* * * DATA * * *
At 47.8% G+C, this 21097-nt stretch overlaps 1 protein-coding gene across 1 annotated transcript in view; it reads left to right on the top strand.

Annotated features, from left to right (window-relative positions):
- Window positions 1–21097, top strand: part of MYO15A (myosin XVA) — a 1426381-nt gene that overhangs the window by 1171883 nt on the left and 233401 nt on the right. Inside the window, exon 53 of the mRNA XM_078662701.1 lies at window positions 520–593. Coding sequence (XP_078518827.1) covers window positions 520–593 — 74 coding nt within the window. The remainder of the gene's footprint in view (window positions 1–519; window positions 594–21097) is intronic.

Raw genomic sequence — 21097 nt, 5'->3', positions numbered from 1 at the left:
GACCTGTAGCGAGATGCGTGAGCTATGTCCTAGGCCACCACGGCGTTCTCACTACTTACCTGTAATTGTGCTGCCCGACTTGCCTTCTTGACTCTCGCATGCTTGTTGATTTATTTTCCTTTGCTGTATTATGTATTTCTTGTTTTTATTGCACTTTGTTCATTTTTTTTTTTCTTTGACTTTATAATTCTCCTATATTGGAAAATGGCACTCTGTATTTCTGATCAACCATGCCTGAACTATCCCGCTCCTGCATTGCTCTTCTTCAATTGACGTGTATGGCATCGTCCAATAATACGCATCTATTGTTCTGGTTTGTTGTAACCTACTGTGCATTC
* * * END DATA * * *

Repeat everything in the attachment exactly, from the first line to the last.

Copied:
At 47.8% G+C, this 21097-nt stretch overlaps 1 protein-coding gene across 1 annotated transcript in view; it reads left to right on the top strand.

Annotated features, from left to right (window-relative positions):
- Window positions 1–21097, top strand: part of MYO15A (myosin XVA) — a 1426381-nt gene that overhangs the window by 1171883 nt on the left and 233401 nt on the right. Inside the window, exon 53 of the mRNA XM_078662701.1 lies at window positions 520–593. Coding sequence (XP_078518827.1) covers window positions 520–593 — 74 coding nt within the window. The remainder of the gene's footprint in view (window positions 1–519; window positions 594–21097) is intronic.

Raw genomic sequence — 21097 nt, 5'->3', positions numbered from 1 at the left:
GACCTGTAGCGAGATGCGTGAGCTATGTCCTAGGCCACCACGGCGTTCTCACTACTTACCTGTAATTGTGCTGCCCGACTTGCCTTCTTGACTCTCGCATGCTTGTTGATTTATTTTCCTTTGCTGTATTATGTATTTCTTGTTTTTATTGCACTTTGTTCATTTTTTTTTTTCTTTGACTTTATAATTCTCCTATATTGGAAAATGGCACTCTGTATTTCTGATCAACCATGCCTGAACTATCCCGCTCCTGCATTGCTCTTCTTCAATTGACGTGTATGGCATCGTCCAATAATACGCATCTATTGTTCTGGTTTGTTGTAACCTACTGTGCATTC